N-Gram Analysis of Sensor Events in Home Automation
This week I decided to add some visualizations of the ever growing database of sensor data my house is accumulating. The first visualization I attempted was a N-gram analysis (actually just a digram, n=2). I created a quick autocomplete API method for picking sensors, an Angular.js form for the UI and another API that given a pair of sensors, scans the entire database to build a new collection containing delta values from when one sensor is triggered to when the next is triggered. The API returns a null collection until the background scan has completed so the UI can display a working indicator and finally when the results are available it can show the graph. For the graph itself I used D3.js which provides methods to aggregate frequency values into buckets (histogram) and then I display that histogram as a line using one of the many interpolations offered.
Here are some of the interesting graphs this technique has produced.
This one shows how long it takes someone to get from the back door into the kitchen. Just a few seconds typically.
This one shows the gap between repeated triggers of the kitchen floor.
It takes about 8 seconds from a car passing through the gate until the garage door starts opening. But it’s nowhere near as smooth a curve and it has a much longer tail.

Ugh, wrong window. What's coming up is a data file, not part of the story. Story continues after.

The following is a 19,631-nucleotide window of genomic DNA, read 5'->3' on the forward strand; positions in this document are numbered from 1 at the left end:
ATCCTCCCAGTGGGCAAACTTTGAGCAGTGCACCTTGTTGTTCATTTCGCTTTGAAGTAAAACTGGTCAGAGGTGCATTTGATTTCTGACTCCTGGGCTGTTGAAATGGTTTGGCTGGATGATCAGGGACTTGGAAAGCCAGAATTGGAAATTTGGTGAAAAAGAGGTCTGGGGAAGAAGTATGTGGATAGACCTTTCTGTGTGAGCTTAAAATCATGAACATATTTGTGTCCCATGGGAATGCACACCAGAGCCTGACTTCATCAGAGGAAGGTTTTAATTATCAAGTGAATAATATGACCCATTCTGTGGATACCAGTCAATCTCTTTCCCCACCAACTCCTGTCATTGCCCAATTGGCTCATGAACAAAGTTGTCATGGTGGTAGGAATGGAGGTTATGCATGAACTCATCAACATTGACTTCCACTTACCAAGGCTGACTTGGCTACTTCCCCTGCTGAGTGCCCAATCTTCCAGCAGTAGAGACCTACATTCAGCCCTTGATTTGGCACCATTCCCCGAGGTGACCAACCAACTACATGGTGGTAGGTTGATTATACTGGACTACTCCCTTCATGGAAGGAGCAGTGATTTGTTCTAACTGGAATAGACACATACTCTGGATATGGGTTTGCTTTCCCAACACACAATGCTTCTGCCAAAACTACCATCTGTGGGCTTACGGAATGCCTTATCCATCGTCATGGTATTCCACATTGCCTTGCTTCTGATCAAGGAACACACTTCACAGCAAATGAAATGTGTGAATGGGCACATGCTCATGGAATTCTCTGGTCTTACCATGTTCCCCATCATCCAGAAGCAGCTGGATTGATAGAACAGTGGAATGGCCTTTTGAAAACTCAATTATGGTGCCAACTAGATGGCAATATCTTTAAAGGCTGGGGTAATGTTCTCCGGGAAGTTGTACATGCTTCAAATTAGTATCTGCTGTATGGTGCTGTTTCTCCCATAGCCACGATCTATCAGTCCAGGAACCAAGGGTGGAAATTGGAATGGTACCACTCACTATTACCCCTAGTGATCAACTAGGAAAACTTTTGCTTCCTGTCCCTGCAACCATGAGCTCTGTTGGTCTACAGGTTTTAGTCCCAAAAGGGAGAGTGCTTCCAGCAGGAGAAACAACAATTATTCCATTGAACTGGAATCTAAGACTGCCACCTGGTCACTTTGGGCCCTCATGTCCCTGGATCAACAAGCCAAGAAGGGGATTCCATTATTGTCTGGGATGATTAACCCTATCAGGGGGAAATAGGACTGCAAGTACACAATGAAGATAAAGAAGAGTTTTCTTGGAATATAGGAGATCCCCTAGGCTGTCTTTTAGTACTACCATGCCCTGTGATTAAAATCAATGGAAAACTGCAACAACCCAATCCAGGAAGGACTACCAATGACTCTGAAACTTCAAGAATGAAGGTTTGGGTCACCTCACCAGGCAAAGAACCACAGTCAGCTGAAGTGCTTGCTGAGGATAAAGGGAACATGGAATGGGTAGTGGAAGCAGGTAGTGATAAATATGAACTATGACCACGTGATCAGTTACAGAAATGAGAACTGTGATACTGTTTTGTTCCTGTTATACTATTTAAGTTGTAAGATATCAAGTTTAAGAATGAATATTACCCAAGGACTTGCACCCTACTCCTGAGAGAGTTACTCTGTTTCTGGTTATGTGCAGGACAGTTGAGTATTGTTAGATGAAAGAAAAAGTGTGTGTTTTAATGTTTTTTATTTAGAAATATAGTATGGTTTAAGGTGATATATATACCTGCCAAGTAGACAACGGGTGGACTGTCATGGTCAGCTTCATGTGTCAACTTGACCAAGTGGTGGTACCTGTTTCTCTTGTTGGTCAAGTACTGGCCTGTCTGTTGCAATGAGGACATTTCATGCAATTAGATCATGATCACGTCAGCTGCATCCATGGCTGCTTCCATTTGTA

When we have visitors or deliveries they come to the front door where there is a motion sensors. It takes about 35 seconds from a car passing through the gate until motion is detected on the front door step.
It takes about 3 minutes to drive a car around the block from the barn to the house. The three spikes around this value might represent the three different drivers in the family and the way they drive, or there could be some other reason why the journey time varies this way (assuming they are even statistically significant - which I haven’t checked).
One challenge in interpreting these results is that even two unrelated sensors have a nice exponential graph, although the peak around zero seconds is a clear indication that these are not related since they are impossibly close in time.
These graphs have immediately given me a way to fine tune some of the it-this-and-then-that-within-30-seconds type of logic I sometimes use. I now have an accurate understanding of the likely distribution of times between two events.
Given a sufficiently dense network of sensors it should be possible to deduce the geometry of the house without being given any information about where the sensors are located.
By feeding all of these Digrams back into the system as sensors I can start looking for interesting 3-grams and 4-grams.
I’m also considering having the software scan all of the digrams to decide which are ‘interesting’ so it can present a list of suggested sensor pairs, e.g. “Is living room floor then front door an interesting event?” Using the graph of the house I can get the system to compute all possible 2-Grams that are physically likely, i.e. the sensors are in rooms that are connected to each other within a reasonable distance. The graph will, once again prove to be a very useful representation of the house.
Sun Nov 09 2014 23:31:59 GMT-0800 (Pacific Standard Time)